Photo Credit: Stephanie Ishoo
In Luke: 12:48, the Bible states, “To whom much is given, much is expected” (Holy Bible, 2010). These are words that Michael Hund, Chief Executive Officer of EB Research Partnership (EBRP), believes to be true. Anyone who has ever had the privilege of interacting with Michael is imbued with his charisma, intelligence, and genuinely kind-natured approach to leadership. Yet, his journey towards his current role at EBRP, an organization dedicated to funding research aimed at treating and ultimately curing Epidermolysis Bullossa (EB) -- a group of devastating and life-threatening skin disorders that affect children from birth -- has been culminated by a set of circumstances that led him to this point. In Leslie R. Crutchfield and Heather McCleod Grant’s book Forces for Good: The Six Practices of High-Impact Nonprofits (2012), we examine six characteristics that effective leaders are able to instill within their organization to create transcending change. Michael is fortunate enough to embody a majority of these traits and work at an organization that has a malleable culture.
As the grandson of an entrepreneur in the bottling industry, Michael’s grandfather met Paul Newman, Academy Award winning actor and philanthropist, and would always speak highly of Newman’s “The Hole in the Wall Gang Camp”. This camp was founded by Newman as a safe haven for children with different life-threatening illnesses and provides a different kind of healing for both campers and their caregivers. After many years at the camp, both in a program and development capacity, Michael transitioned to the Multiple Myeloma Research Foundation where he was able to understand a venture philanthropy model before attending the Yale School of Management to earn his MBA.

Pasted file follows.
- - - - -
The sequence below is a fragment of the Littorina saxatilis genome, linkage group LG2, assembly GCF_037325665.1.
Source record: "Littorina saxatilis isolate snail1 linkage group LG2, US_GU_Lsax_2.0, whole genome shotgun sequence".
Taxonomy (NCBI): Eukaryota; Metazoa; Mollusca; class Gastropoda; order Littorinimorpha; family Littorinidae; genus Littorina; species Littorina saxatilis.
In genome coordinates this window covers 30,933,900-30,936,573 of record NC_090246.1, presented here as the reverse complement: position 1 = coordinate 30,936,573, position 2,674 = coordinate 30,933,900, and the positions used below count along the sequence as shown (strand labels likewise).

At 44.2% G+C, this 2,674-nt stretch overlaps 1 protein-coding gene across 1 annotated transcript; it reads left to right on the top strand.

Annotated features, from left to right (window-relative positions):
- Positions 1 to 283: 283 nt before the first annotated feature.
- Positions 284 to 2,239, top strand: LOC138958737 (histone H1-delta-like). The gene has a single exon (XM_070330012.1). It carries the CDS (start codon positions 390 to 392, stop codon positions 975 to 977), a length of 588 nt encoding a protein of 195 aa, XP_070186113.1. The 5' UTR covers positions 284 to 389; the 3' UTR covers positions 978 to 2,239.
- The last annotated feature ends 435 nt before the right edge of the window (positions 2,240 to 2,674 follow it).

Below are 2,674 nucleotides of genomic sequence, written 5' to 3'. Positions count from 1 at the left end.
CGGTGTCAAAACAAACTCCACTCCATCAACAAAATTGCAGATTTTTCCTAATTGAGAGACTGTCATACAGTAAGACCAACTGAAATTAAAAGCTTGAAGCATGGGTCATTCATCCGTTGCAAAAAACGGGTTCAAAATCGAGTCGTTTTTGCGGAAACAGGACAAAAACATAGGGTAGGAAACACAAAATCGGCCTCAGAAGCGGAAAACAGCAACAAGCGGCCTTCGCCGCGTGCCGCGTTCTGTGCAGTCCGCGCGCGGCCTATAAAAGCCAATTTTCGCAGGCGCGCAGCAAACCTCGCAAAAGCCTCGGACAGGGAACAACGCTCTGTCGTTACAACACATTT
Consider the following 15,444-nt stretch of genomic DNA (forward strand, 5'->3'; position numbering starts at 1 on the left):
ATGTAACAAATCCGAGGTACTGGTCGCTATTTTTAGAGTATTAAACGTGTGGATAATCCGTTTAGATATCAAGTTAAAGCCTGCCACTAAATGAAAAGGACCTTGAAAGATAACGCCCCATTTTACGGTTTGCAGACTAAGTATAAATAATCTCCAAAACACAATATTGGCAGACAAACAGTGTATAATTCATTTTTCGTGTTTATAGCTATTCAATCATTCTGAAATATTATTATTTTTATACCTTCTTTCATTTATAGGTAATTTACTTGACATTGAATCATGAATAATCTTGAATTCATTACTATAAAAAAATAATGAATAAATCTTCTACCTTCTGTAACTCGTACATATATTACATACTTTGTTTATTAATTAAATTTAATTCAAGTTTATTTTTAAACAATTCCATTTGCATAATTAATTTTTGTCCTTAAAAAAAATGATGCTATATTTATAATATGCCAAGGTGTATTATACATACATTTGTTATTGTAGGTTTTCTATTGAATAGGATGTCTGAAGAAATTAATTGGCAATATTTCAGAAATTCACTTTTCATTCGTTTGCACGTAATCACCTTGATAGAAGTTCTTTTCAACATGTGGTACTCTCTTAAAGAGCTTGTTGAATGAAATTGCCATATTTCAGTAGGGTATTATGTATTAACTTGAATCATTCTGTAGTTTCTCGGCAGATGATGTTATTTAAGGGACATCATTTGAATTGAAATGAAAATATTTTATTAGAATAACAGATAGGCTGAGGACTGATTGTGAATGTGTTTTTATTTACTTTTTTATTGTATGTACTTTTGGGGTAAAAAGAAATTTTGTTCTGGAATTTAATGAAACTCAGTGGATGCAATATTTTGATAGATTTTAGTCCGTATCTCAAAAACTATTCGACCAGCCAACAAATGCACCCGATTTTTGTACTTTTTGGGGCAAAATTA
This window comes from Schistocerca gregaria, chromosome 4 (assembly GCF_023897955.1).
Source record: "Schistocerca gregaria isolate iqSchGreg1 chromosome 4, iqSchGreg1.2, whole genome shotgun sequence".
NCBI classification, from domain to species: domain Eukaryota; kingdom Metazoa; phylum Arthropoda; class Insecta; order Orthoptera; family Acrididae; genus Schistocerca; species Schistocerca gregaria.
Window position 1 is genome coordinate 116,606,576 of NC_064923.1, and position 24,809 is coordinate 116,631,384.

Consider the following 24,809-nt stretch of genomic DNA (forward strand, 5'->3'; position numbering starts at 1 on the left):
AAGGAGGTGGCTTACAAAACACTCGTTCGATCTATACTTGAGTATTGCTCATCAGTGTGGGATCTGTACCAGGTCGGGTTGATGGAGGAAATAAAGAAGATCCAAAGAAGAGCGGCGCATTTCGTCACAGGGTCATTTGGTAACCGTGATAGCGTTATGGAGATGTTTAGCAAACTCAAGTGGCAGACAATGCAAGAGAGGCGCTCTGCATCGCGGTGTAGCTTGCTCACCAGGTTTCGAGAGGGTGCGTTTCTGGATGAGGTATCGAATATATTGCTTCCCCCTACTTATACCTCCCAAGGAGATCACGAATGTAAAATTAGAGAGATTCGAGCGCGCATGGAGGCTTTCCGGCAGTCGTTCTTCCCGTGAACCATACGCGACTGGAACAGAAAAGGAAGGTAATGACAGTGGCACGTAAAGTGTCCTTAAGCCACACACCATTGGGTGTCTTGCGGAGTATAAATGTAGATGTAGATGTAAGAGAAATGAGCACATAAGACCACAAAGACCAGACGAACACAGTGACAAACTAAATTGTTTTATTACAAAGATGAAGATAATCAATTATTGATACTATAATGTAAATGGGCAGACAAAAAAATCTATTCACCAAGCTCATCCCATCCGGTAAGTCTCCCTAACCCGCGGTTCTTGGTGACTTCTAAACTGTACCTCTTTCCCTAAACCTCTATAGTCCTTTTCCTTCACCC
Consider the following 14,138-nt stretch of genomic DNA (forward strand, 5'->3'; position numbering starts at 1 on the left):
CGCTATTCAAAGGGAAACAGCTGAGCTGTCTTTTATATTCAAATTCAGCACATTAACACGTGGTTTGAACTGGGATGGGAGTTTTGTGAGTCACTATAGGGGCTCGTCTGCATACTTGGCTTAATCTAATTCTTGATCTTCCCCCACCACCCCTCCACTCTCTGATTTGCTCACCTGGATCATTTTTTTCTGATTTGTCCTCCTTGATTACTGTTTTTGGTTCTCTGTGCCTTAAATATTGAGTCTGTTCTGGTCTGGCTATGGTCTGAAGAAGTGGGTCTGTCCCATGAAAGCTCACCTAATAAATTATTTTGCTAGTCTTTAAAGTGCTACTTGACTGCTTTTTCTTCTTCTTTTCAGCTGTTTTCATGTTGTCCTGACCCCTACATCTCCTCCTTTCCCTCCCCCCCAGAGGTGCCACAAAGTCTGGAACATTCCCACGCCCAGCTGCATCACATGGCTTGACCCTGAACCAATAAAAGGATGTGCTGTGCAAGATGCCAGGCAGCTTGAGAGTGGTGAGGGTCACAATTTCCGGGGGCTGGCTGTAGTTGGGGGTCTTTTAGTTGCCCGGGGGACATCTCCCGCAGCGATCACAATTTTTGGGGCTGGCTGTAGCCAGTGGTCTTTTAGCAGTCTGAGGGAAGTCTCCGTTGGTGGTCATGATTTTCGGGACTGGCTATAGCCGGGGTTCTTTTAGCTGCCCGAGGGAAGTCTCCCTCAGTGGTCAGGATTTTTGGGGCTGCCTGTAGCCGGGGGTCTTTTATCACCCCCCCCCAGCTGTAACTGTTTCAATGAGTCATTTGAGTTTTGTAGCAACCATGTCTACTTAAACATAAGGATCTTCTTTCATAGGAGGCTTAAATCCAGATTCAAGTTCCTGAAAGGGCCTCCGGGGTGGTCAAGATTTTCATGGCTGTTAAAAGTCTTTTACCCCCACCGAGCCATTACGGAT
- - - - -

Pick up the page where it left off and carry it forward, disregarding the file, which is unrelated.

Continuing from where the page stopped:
Michael feels strongly that nonprofits should play by the same rules as for-profit businesses and attributes much of his success to his business acumen. Without it, it is fair to assume that he would not be in his current role at EBRP which uses another kind venture philanthropy model by investing in companies and technologies that have potential curative therapies and treatments for EB. Through facilitating partnerships between academic institutions and for-profit companies, when EBRP makes a grant to a research project they retain the added upside of generating a recurring donation stream if the therapy or product is commercially successful and then using the revenue from that investment to fund additional EB research (ebresearch.org, 2019). Some of the pros according to Michael are that the payoffs are big and that the revenue stream (which has made the organization sustainable) is one that many organizations are not privileged to have. However, some flaws are that the budget needs to be made without any venture revenue and that it is hard to predict the volatile markets.
Currently, Michael oversees a staff of three full-time and two part-time employees while reporting to a board of 33 members. Being a leader of servitude and understanding intrinsic motivations of others allows him to understand what his employees desire and enables them to dovetail personal and organizational goals. Being adamant about walking the walk, Michael has given his employees the unconventional opportunity to present to EBRP’s board. Feeling a constant need to sell his vision to board members, he feels that in order to drive the significant change he would like to see, the heavy lifting must be done outside of meetings and is up to both the board and staff members. Ensuring that EBRP’s mission is crystalized allows for tangible results.